to have gotten their act straight. Overall, seems far more
    reliable than carburetors. So, maybe someday we'll feel that
    way about electronic valve trains and steering. OK, so maybe
    a few catastrophic failures in the learning curve to stimulate
    new ideas.... <g>

    Bob Masta

    D A Q A R T A
    Data AcQuisition And Real-Time Analysis
  7. BretCahill

    BretCahill Guest

    John Larkin in
    I never actually said you were wrong, just that
    even if you were wrong, the issue was valuable.
    It's interesting electric motors can be 95%
    efficient but something linear is only 0.1%
    Sounds reasonable.
    There are some web sites with solenoid
    engines that supposedly run.
    That's what we want to hear. Just don't delete
    my Nietzsche quote next time.

    Bret Cahill
  8. John Larkin

    John Larkin Guest

    That is interesting. One difference is that motors have magnets (or
    fields) but solenoids generally don't. A linear voice-coil actuator is
    sort of half-and-half, and can be reasonably efficient as a
    mechanical-to-electrical converter. A solenoid only stores energy in
    its inductance (which admittedly decreases in the dropout direction,
    which pumps some energy back into the winding) but a millisecond
    high-power solenoid will have to have very low inductance and run at
    very high peak current, so will be very lossy. A solenoid is just a
    linear variable-reluctance motor!

    Oh, it can be made to work, like variable valve timing and all sorts
    of other tricks. But it sounds outrageous to me to replace a nice
    reliable cam and a belt with two solenoids and a heap of electronics
    per cylinder. I think the 42-volt boys sometimes advocate electrical
    valve actuators (and power steering, and air conditioning.) When it
    becomes commercially successful and commonly done, I will be suitably

    I guess you could do the Cadillac variable-number-of-cylinders trick.
    You'd have to when a solenoid or a driver fails.
    You can't restrict my Freedom of Snip rights.

  9. Eric R Snow

    Eric R Snow Guest

    Greetings Bob,
    I used to shudder at the thought of "drive by wire" systems.
    Mechanical systems just seemed so robust and forgiving when they do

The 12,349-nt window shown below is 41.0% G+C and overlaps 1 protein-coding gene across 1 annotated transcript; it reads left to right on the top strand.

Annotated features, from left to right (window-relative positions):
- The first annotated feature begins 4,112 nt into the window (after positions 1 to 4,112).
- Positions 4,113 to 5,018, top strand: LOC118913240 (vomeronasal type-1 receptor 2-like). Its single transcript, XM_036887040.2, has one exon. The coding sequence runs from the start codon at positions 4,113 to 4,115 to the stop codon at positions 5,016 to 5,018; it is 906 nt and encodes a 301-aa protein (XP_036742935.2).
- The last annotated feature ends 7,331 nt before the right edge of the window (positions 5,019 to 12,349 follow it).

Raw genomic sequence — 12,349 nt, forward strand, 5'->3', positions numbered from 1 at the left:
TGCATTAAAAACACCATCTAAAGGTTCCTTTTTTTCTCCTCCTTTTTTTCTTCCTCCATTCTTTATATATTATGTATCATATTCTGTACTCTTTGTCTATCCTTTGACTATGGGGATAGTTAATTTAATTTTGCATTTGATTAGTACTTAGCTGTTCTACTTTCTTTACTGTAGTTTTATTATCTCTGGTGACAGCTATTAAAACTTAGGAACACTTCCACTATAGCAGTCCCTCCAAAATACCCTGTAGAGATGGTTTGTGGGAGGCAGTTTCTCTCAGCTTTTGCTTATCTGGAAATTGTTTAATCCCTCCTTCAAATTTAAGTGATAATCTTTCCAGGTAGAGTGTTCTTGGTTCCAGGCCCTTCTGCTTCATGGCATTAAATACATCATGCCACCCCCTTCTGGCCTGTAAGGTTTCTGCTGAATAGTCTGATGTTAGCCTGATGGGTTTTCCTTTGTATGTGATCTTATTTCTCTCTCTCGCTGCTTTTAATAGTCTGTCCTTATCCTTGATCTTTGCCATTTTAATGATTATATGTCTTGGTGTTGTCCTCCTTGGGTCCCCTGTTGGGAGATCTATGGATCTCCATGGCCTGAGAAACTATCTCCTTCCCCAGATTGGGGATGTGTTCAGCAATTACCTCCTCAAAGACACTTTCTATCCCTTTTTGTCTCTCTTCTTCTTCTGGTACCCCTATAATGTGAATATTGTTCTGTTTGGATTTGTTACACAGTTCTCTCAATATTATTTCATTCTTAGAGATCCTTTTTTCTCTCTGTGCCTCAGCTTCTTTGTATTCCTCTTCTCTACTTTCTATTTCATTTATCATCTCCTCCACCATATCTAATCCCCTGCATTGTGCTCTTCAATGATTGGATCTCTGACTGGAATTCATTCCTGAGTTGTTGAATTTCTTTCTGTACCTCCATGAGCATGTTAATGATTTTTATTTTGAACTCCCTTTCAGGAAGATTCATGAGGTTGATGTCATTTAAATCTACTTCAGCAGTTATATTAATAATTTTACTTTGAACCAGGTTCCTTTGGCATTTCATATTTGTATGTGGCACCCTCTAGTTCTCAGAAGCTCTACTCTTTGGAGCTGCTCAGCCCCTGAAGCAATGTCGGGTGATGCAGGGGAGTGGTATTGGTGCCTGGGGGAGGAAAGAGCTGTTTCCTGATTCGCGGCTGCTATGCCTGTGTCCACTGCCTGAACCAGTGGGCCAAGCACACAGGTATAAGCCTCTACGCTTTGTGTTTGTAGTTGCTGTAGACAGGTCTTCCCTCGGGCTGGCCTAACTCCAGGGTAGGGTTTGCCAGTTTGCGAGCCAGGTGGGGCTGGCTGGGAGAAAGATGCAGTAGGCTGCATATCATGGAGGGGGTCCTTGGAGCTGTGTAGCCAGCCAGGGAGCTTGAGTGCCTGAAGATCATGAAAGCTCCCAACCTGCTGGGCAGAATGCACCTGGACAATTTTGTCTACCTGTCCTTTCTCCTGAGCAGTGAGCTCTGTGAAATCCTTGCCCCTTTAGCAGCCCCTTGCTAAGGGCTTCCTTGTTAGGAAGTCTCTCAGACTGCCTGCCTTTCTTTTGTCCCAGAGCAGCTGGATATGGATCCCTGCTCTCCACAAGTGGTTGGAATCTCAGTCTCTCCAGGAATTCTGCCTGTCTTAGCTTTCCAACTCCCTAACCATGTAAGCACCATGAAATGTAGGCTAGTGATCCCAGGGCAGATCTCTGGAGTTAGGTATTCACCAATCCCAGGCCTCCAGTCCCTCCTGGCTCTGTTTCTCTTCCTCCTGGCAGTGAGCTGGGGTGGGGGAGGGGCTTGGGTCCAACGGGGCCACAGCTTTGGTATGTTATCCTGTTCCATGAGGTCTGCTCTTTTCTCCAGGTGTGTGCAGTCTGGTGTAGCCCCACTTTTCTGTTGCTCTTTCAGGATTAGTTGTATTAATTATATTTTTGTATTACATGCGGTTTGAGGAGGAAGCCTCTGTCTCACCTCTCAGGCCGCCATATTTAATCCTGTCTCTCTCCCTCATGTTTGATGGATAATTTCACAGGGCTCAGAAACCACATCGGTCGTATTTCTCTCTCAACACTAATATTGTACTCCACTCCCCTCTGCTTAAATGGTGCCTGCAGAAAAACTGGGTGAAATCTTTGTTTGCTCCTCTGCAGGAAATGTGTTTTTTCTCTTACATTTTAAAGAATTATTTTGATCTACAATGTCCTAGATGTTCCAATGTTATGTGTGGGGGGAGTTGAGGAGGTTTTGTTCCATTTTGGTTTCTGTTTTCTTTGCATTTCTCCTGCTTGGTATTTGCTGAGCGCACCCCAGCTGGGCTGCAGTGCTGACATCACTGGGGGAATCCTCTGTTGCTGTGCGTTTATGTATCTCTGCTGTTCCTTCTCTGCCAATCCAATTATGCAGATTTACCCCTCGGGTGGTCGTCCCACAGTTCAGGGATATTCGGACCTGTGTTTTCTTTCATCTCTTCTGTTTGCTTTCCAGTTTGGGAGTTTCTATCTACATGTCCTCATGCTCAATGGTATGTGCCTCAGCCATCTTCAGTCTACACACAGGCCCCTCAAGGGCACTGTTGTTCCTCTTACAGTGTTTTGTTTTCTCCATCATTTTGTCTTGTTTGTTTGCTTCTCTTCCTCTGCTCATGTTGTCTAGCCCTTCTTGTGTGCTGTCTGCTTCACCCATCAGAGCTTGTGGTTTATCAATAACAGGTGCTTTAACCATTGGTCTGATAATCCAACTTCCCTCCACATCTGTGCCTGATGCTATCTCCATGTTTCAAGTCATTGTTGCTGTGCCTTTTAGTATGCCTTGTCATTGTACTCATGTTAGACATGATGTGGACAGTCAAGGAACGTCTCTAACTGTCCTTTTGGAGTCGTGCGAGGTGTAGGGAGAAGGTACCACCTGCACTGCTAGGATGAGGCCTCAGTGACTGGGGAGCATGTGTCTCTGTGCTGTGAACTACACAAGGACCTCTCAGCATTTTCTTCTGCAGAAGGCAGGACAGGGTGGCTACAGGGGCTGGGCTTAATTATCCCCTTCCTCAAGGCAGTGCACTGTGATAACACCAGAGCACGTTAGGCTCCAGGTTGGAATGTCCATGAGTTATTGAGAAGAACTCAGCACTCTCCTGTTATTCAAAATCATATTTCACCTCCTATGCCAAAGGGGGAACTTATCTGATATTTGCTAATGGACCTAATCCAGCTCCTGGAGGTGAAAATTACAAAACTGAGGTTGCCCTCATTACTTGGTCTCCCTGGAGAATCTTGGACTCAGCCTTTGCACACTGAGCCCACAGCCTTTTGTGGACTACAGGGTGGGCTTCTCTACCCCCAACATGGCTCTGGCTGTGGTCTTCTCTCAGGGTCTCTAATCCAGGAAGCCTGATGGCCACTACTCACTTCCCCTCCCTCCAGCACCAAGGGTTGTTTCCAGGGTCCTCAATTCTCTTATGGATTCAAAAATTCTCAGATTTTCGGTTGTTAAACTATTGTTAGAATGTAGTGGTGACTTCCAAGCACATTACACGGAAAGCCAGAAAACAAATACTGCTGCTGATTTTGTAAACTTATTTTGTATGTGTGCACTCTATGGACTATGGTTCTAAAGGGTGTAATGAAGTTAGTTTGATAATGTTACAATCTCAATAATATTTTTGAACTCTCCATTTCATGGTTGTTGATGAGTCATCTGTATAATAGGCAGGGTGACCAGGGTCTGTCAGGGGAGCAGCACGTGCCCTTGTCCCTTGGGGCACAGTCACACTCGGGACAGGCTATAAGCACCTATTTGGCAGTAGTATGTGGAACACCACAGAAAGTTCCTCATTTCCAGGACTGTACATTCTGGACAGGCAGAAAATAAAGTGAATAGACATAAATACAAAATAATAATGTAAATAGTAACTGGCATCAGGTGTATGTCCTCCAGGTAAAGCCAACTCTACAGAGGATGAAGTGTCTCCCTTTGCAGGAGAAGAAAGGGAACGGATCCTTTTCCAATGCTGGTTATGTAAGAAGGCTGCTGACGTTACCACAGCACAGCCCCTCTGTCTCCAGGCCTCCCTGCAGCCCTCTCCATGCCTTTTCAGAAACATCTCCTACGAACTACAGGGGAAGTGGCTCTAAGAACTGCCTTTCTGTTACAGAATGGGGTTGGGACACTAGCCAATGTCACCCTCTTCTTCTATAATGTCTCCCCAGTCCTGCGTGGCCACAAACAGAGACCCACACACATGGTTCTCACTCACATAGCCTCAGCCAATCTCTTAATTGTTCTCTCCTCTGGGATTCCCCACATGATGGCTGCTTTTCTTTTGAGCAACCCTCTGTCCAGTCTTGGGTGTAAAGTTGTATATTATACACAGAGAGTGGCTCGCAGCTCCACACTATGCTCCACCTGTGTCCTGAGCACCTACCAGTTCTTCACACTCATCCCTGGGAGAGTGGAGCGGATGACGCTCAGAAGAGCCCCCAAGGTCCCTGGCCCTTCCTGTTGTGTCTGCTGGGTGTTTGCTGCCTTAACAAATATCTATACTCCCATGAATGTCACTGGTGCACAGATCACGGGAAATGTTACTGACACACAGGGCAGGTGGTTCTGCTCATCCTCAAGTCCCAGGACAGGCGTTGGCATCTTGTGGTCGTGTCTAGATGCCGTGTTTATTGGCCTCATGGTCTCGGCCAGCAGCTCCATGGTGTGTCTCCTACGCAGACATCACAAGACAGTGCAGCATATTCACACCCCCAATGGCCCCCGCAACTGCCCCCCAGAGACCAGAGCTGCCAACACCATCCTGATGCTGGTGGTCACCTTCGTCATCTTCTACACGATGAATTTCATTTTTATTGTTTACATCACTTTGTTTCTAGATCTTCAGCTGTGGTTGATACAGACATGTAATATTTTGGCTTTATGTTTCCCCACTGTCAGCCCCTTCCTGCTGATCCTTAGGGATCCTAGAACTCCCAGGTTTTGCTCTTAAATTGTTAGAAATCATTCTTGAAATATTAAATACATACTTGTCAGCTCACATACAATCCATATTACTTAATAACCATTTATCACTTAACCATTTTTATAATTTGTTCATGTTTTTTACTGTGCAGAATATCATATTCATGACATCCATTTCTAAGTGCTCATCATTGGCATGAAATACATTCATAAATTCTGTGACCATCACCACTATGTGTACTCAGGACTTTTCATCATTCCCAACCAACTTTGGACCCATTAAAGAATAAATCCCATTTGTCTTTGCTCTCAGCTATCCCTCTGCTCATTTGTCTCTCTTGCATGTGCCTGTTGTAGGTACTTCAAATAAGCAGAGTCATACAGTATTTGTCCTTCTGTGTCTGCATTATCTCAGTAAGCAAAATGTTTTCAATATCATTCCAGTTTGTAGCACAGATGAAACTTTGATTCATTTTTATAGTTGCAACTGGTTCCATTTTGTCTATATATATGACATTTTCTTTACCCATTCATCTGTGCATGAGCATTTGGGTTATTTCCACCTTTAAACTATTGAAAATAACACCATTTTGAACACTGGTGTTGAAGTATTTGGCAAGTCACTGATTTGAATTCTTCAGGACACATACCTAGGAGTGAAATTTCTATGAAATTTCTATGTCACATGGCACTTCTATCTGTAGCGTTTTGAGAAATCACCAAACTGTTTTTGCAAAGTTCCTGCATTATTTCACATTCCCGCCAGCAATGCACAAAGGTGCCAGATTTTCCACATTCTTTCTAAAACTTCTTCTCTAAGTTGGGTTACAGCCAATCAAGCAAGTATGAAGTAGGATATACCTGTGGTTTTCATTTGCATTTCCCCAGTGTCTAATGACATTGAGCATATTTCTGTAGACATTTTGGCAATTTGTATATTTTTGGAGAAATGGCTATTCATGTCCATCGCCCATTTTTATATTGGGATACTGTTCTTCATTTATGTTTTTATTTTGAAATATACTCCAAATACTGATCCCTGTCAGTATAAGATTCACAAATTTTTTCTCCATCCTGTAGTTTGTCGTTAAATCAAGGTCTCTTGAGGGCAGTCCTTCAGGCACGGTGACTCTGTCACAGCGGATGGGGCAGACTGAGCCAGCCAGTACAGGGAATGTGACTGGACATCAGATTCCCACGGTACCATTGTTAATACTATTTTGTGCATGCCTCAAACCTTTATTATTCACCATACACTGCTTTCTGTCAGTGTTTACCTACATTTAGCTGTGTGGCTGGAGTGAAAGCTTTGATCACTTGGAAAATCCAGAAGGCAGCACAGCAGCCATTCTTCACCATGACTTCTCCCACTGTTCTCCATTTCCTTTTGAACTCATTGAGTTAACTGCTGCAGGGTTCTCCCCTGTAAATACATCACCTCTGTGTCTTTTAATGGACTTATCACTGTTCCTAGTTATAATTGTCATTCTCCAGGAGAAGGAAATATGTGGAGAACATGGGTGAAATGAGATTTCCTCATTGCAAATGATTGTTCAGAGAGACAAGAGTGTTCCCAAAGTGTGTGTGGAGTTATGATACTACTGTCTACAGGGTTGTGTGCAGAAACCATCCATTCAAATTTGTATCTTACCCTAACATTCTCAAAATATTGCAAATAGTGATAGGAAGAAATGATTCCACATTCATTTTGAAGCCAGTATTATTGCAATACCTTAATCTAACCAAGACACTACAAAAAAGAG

fail, because often the failure isn't complete, but happens over time.
    But, I had the left front suspension break and fold under a car I was
    driving. In a parking lot going about 10 mph. There was no controlling
    the car. Another time, I heard a squeak coming from the engine
    compartment of an econline van I was driving. I turned on the turn
    signal to change lanes over to the emergency lane. Before I got there
    the shaft going throught the water pump let go and the fan screwed
    itself through the radiator. These were sudden failures with no
    warning ar just a second or two warning. But many electronic systems
    are much less likely to fail. And they really don't wear out. My Dad's
    company makes machines which check the probe cards which check the
    finished wafers before they are sliced up into seperate dies. He's
    been an electronic engineer for about 50 years. When I told him I had
    a chip fail in a 20 year old machine he said that the chip was damaged
    when new. He said it most likely was not damaged by age or run time.
    And that the type of chip it is should function virtually forever. So
    I'm waiting for the all electronic car.
  10. BretCahill

    BretCahill Guest

    A lot of people seem worried about a computer
    glitch causing the valves to get mangled, etc.
    but the drivability of a motor vehicle drops to
    zero anyway without the computer. For the
    past 20 years automotive computer failure
    hasn't been that big problem.

    Besides there are various fail safe protections
    that could be implemented.

    Bret Cahill

    Eric R Snow in
  11. BretCahill

    BretCahill Guest

    (Bob Masta) in
    I hate the way every microwave oven is
    different. Just put a dial on the #@!&%! thing
    and forget being cute with a lot of buttons.
    Good story.
    Maybe someone knew what he was doing.
    In politics we're talking trillions of dollars down
    the drain.

    An unreliable piece of electrical or mechanical
    junk is positively charming in comparison.

    Where do I sign up?
  12. BretCahill

    BretCahill Guest

    John Larkin in
    That's what started it. Instead of one engine,
    I'ld have 2. A low power high efficiency engine
    for 50 mpg and a high power low efficiency
    engine in case you needed to haul something